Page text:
“We have detected species early on in the past, before they became permanently established, and we’ve been able to eradicate them. Just because the issue is daunting doesn’t mean you shouldn’t tackle it.”

The challenges are significant, but when there are successes in keeping invasive species at bay, the effort is worthwhile. (photo, ash whitefly/Oregon Department of Agriculture)

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A December guest opinion from Tami Thatcher, a former nuclear safety analyst at the Idaho National Laboratory and a nuclear safety consultant.

The headline that “Radiation, chemicals likely killed 396 INL workers” by Rocky Barker at the Idaho Statesman last December understates the historical occupational health issues at the Idaho National Laboratory. As of last November, 5,397 INL workers had applied for radiation or chemical illness compensation under the Energy Employee compensation act. Only 636 radiation claims and 926 chemical claims have so far been approved.

There are now two petitions for radiation exposure cohorts being investigated by the National Institute of Occupational Safety and Health: one for INL and one for ANL-W. So far, one cohort for the Chem Plant from 1963 to 1974 has been recommended largely because of inadequate plutonium contamination monitoring.

The INL including ANL-W has conducted a tremendous variety of nuclear operations over the years at various facilities. While radiation monitoring practices and nuclear operations have changed over the years, here’s one thing that hasn’t changed: the deliberate understatement and omitting of important facts by the Department of Energy concerning contamination and exposures at these facilities.

Congressional testimony when the Energy worker act was created documented how the DOE deliberately withheld information it considered might erode public confidence, increase its liability, or prompt workers to demand hazard pay.

As I review recent reports by the DOE which still deceptively minimize historical radiological releases to southeast Idaho, it is clear that not much has changed. A DOE report published in 2014 depicts public offsite radiation doses all being below 10 mrem/yr, yet its cited source shows annual doses three times that amount. And various releases have been found by NIOSH to have been underestimated. Add to these low-balled INL releases the Department of Energy weapons testing releases that continued from underground testing after the above-ground weapons test ban in 1963.

I stumbled across serious errors in annual reporting of radionuclide emissions for 2013 at the INL that no one at DOE, INL or IDEQ had noticed, it is clear that the illusion of environmental monitoring is far more important that the actual monitoring, evaluation of results or looking for ways to reduce emissions. Emissions are often estimated without verification and then downplayed. The State of Idaho should care about the accurate current and historical reporting of contamination of air and water.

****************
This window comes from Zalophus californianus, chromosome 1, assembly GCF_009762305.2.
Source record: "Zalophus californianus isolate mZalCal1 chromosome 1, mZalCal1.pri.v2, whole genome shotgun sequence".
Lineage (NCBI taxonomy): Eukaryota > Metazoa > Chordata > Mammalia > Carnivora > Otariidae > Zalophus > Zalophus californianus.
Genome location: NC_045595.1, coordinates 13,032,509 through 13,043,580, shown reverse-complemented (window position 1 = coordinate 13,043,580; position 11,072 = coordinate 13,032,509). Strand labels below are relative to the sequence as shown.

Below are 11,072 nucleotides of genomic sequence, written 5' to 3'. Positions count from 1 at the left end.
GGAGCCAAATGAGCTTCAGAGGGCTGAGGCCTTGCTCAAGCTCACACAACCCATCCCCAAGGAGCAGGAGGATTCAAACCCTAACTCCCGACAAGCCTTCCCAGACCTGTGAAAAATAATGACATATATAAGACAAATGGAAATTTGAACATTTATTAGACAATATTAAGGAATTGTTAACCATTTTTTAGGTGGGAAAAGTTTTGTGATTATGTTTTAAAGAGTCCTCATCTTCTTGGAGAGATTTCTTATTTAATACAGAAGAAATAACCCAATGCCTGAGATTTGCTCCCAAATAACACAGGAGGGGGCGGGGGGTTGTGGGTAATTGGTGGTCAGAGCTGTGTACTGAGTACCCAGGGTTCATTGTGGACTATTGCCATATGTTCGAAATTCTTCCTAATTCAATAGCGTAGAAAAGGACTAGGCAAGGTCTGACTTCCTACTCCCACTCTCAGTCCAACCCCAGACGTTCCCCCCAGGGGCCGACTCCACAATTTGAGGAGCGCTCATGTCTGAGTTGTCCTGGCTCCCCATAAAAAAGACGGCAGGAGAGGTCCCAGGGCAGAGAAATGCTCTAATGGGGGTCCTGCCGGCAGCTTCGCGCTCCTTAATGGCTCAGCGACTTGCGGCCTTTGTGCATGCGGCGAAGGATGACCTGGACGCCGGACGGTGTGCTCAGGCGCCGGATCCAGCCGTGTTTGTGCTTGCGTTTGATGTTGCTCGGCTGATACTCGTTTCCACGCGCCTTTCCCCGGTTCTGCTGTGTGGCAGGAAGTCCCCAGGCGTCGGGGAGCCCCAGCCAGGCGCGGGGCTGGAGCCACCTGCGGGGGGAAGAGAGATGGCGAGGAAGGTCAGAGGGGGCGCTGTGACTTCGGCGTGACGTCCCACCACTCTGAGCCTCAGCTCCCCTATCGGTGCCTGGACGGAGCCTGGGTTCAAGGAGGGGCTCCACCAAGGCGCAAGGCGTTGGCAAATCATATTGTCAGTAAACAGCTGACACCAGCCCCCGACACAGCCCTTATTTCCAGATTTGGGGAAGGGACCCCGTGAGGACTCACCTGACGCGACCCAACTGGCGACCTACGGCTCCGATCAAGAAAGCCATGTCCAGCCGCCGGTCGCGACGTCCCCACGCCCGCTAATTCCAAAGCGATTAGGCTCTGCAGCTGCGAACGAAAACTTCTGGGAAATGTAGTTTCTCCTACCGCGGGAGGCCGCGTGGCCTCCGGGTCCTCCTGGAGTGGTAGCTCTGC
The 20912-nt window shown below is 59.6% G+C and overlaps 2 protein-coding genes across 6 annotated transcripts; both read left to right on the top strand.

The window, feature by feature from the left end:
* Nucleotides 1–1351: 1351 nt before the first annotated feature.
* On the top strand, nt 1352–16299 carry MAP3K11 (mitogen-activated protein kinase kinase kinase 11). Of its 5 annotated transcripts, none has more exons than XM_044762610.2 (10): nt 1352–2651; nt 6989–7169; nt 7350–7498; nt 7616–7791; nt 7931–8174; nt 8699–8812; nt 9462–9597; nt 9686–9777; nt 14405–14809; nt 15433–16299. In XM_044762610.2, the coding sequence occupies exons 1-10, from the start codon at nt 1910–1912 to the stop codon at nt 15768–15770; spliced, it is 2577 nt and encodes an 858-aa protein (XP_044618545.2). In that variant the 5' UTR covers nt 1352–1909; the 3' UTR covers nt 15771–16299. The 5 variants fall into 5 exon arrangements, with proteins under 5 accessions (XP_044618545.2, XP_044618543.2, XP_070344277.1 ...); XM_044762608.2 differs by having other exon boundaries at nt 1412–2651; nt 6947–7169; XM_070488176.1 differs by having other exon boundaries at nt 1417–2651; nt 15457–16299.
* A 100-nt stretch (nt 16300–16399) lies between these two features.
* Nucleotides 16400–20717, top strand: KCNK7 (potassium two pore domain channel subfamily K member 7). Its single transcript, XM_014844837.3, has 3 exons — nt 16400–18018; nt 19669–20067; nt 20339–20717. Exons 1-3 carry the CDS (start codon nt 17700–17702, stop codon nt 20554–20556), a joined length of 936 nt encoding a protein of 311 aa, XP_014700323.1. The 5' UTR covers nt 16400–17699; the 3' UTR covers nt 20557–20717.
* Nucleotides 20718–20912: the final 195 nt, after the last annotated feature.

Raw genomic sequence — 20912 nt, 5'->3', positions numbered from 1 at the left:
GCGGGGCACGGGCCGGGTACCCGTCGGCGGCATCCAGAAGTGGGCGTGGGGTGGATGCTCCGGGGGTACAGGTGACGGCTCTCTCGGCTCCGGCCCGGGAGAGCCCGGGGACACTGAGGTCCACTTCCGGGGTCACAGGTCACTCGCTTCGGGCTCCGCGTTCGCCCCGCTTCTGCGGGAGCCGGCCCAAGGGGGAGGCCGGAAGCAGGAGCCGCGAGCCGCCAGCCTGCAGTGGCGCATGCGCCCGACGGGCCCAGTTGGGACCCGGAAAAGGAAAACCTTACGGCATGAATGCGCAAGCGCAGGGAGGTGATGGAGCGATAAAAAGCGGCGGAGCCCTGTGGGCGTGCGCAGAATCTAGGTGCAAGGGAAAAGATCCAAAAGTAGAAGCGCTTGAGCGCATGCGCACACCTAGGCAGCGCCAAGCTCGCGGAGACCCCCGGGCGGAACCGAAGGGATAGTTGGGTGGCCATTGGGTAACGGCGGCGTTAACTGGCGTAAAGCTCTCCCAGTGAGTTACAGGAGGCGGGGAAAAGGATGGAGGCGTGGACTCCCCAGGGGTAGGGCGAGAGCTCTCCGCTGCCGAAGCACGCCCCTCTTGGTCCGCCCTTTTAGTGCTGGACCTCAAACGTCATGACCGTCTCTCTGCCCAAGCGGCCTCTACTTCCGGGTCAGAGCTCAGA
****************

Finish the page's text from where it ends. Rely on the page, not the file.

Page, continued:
While other federal agencies such as the US Nuclear Regulatory Commission post public comment as received whether or not the proposed action is pursued. The DOE has yet to post public comment regarding the Two Proposed Shipments to INL citing the reason that it has altered its original plan. DOE has long eluded having to post or respond to solicited public comment this way.

A recent large epidemiology study combining France, the UK and the US has provided more evidence that it is cumulative dose that matters and doses below radiation protection standards yield increased cancer risk. You can count of the Department of Energy to make only muffled responses and it is unlikely that radiation worker training will discuss these results. The DOE has yet to reconcile radiation health findings from 2006 that found children were 7 times more vulnerable to radiation exposure, and women twice as vulnerable as men or the INL worker epidemiology showing elevated risk of brain tumors and blood cancers for INL workers, whether or not the workers were radiation workers.

NIOSH conducts radiation dose reconstruction with available dose reports. And it has yet to come to grips with serious americium-241 shallow perched water contamination at the ATR complex. The secrecy caused an absence of record keeping of the quantities of americium and other long-lived radionuclides flushed down the drains to open-air pecolation ponds.

And the US Geological survey which wrote a report specifically about shallow and deep perched water failed to monitor either americium or gross alpha levels. Even tiny community wells must monitor gross alpha levels. The USGS gave as an excuse that they do not read CERCLA reports that reported the americium levels at 100 times the maximum contaminant levels. The DOE has for years avoided mentioning long-lived radionuclide contamination at INL because it knows that the truth could erode public confidence.

NIOSH has continually been misled by the DOE about the adequacy of radiation controls at INL. NIOSH interviews are conducted but current workers cannot discuss problems without risk of retribution. Former workers need to step up and assist NIOSH in understanding past and current issues at INL that may have led to inadequate monitoring of radiation exposure as NIOSH investigates the petitions.